14th Mechanized Corps (Soviet Union)

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14th Mechanized Corps
Active 1941
Country Soviet Union
Branch Red Army
Type Mechanized corps
Engagements

World War II

Commanders
Notable
commanders

The 14th Mechanized Corps (Military Unit Number 8535) was a mechanized corps of the Red Army. Formed in March 1941 and stationed in western Belarus, the corps was destroyed in the Battle of Białystok–Minsk in June of the same year.[1]

History[edit]

The corps was formed in March 1941 at Kobryn under the command of Major General Stepan Oborin as part of the 4th Army in the Western Special Military District. Colonel Ivan Tutarinov was its chief of staff. The corps' 22nd Tank Division was formed from the 29th Tank Brigade in the southern military camp on the outskirts of Brest. The 30th Tank Division was formed from the 32nd Tank Brigade in Pruzhany, later moving to Slobodka. The howitzer artillery regiments of the divisions were formed from howitzer artillery battalions of the 4th Army's rifle divisions. The 205th Motorized Division was formed and stationed in Bereza Kartuska and the surrounding villages. It was formed from the 3rd Motorized Machine Gun Artillery Brigade in the 42nd Rifle Division's barracks, after the 42nd had moved to Brest. The 205th Division had a low level of combat readiness. From mid-June the corps began creating a field command post in the area of Tevli. The corps was equipped with 534 tanks,[1] most of which were the obsolete T-26.[2] The corps had half of its authorized 1,031 tanks.[3]

Oborin spent 21 June, the day before the German invasion of the Soviet Union, inspecting the 22nd Tank Division, one of whose regiments had returned from exercises. In the evening, Oborin and 22nd Tank Division commander Viktor Puganov went to the artillery range south of the division's base. They planned exercises with the 28th Rifle Corps' artillery and the division's tanks for the next day. Most of Puganov's tanks were at the ranges near Zhabinka.[4] By order of Tutarinov, a regiment of the 30th Tank Division spent the day at the range in the Poddubno area. Division commander Colonel Semyon Bogdanov and 4th Army chief of staff Colonel Leonid Sandalov attended the regiment's exercise in the afternoon.[1]

A destroyed T-26 of the type used by the corps

The 205th Motorized Division deployed forward under attack from German aircraft on the morning of 22 June. The 30th Tank Division's 61st Tank Regiment concentrated west of Pruzhany by 0900. The division formed two columns, reinforced by artillery. The German artillery bombardment on the morning of 22 June destroyed much of the 22nd Tank Division's fuel, supplies, and ammunition at Brest. Air raids on the corps headquarters destroyed its radio, severing communications. Oborin moved the command post to the prearranged location in the forest around Tevli.[1] As a result of the loss of communications, the corps was not alerted until German troops had already started to cross the Bug River. A tank battalion from the 22nd Tank Division was sent towards the river and was unable to stop the crossing. By the end of the morning, the combat units of the two tank divisions were around Zhabinka. At 1200, the 30th Tank Division sent a tank regiment into a counterattack against German amphibious tanks crossing the Lesnaya River to the north of Brest, which was repulsed by German air attacks. Oborin put the 14th Mechanized Corps on the defensive and ordered a counterattack with the entire corps the next morning. Attacking on the morning of 23 June, the 200 T-26s of the 22nd and 30th destroyed numerous German tanks but suffered heavier losses.[4]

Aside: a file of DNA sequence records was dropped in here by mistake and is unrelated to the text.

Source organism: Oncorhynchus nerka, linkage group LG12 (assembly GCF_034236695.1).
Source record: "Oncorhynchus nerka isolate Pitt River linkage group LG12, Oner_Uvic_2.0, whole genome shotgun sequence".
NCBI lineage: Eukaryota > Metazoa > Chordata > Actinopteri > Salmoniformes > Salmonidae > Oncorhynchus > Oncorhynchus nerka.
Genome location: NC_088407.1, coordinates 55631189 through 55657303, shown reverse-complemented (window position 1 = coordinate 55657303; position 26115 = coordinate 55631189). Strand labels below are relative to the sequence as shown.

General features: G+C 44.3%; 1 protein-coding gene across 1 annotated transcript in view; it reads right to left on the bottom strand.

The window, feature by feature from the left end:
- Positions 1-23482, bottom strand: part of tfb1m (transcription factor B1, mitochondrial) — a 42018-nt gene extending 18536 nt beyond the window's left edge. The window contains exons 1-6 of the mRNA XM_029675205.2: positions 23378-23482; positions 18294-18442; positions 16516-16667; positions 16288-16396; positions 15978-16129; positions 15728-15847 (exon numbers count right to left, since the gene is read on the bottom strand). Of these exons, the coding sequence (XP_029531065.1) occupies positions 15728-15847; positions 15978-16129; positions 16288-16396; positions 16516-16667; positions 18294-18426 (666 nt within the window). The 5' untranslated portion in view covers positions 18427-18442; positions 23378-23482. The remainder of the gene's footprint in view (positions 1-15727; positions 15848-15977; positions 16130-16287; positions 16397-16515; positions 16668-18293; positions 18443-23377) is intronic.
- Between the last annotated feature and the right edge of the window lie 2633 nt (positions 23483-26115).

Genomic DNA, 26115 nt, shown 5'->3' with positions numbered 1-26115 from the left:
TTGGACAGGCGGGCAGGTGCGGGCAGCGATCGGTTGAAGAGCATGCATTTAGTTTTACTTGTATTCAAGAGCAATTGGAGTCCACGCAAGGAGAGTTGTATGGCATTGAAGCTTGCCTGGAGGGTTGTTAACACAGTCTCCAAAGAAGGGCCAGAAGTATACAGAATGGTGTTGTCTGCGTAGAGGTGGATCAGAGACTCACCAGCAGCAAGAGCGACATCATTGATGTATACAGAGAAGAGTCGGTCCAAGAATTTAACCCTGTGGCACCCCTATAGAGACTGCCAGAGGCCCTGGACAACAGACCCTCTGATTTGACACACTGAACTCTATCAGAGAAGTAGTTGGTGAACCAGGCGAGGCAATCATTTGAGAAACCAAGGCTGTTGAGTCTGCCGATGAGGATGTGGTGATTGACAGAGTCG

The German forces continued their attack, inflicting heavy losses on the 22nd Tank Division and killing Puganov. The 30th Tank Division was broken through by the advance. Pruzhany and Kobrin were captured by German troops. Oborin was wounded and flew to Moscow to receive treatment, but he was arrested for desertion and later shot. After that, Tutarinov became the corps commander. The corps retreated towards Pinsk to the east.[4] Until 28 June the corps held the Kalita-Omgovichi-Voloshevo line, blocking the German advance on the Warsaw Highway. During the fighting corps commissar Ivan Nosovsky was killed and Tutarinov wounded and evacuated. Now Bogdanov took command of the corps, which began withdrawing towards Osipovichi. By 1 July the corps had been reduced to 1,825 men with two T-26s.[5] The corps was across the Dnieper by 3 July.[6] The corps left the operational army on 30 June.[7]

Notes[edit]

  1. ^ a b c d Drig, Yevgeny (6 January 2012). "14 механизированный корпус" [14th Mechanized Corps]. mechcorps.rkka.ru (in Russian). Archived from the original on 17 April 2013. Retrieved 20 August 2016. 
  2. ^ Forczyk 2014, p. 30.
  3. ^ Glantz 2010, p. 36n21.
  4. ^ a b c Forczyk 2014, pp. 47–48.
  5. ^ Glantz 2010, p. 57.
  6. ^ Glantz 2010, p. 68.
  7. ^ Perechen No. 4 Part III

References[edit]